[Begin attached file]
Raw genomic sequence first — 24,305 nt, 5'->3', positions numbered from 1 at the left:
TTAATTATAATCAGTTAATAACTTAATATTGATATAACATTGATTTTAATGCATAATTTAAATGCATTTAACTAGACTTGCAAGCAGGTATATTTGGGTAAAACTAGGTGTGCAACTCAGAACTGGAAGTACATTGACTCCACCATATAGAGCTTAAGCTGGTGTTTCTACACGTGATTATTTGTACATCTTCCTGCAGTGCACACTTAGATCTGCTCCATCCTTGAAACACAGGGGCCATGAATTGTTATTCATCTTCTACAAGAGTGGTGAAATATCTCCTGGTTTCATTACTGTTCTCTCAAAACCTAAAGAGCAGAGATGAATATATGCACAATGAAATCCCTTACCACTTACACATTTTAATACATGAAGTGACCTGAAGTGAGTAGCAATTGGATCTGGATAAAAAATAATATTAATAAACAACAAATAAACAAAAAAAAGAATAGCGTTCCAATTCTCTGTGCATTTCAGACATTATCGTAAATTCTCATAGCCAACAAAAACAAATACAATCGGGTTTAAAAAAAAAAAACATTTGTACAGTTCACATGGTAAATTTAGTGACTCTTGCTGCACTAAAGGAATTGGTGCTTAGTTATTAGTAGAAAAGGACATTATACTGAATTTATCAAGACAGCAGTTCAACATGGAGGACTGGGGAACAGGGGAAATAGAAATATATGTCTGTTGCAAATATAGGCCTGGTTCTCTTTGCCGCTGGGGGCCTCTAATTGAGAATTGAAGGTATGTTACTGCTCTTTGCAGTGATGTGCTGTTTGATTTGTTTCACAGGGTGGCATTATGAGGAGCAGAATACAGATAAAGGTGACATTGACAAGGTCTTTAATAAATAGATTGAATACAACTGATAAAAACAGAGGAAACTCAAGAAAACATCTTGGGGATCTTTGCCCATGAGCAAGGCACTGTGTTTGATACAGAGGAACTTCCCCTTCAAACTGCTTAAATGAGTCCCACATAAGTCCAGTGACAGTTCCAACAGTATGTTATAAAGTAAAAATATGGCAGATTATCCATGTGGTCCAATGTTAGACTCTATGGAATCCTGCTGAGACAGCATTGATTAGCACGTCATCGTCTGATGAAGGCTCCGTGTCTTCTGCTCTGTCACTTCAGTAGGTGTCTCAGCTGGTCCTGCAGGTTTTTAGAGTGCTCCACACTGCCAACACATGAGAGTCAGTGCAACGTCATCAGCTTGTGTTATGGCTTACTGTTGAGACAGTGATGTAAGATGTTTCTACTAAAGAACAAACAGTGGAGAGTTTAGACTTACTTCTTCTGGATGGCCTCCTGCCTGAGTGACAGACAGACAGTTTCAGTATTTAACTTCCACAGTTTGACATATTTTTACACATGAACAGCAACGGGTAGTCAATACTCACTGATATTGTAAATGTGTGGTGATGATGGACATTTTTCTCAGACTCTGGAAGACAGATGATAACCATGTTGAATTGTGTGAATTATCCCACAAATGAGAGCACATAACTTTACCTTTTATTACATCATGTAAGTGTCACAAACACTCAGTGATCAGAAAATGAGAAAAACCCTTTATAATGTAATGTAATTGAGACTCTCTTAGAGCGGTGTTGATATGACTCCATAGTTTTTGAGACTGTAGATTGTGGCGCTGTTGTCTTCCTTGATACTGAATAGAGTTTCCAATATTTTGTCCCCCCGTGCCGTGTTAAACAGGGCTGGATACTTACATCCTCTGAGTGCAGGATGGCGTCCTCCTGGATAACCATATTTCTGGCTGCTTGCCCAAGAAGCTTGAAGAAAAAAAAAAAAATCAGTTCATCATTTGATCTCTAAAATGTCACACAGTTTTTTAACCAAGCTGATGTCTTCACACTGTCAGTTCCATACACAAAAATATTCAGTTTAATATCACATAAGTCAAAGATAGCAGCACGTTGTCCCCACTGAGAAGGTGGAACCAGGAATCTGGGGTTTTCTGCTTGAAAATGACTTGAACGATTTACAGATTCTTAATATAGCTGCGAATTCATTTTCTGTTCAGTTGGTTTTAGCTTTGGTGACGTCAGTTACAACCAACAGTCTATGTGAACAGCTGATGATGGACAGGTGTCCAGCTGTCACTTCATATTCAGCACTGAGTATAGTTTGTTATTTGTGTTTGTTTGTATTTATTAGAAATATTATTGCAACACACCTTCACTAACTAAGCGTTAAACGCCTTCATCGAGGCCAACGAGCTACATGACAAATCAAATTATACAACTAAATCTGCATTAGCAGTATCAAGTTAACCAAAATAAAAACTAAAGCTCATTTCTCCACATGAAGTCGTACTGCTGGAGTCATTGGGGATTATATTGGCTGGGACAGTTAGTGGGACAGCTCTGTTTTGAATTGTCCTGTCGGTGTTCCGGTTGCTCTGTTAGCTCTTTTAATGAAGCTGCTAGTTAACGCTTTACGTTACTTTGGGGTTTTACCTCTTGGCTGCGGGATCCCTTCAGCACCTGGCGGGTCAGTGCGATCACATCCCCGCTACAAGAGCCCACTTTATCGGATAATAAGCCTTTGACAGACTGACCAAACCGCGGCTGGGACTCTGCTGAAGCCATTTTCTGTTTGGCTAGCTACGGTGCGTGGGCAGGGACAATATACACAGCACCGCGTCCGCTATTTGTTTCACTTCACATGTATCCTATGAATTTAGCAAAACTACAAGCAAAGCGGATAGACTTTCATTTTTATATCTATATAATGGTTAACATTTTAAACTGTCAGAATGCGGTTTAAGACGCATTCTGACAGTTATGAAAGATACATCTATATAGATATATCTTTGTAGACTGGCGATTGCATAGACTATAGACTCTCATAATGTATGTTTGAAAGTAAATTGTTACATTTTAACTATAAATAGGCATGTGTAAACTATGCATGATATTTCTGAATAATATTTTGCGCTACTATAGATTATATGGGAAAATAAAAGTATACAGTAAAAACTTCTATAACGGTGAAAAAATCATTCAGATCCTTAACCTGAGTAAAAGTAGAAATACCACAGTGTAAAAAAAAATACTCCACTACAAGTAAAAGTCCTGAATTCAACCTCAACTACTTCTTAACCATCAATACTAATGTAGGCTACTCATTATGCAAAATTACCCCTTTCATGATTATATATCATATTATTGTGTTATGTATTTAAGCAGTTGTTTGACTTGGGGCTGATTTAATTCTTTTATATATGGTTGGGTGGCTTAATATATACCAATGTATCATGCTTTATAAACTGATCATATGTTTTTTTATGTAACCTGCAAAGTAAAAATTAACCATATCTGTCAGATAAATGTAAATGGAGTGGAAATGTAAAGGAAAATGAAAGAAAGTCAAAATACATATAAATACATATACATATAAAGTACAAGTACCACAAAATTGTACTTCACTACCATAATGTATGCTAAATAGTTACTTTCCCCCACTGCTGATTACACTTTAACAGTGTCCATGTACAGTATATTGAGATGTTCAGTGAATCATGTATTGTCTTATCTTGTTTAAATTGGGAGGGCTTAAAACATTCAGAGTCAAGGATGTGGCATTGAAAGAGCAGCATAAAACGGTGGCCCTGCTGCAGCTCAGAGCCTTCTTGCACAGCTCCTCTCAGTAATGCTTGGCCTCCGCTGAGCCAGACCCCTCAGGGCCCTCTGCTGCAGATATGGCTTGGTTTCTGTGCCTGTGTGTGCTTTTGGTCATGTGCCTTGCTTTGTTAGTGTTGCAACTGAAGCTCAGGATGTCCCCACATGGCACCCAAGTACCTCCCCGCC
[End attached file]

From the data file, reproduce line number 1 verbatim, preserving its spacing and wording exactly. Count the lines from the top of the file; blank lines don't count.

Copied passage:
Raw genomic sequence first — 24,305 nt, 5'->3', positions numbered from 1 at the left: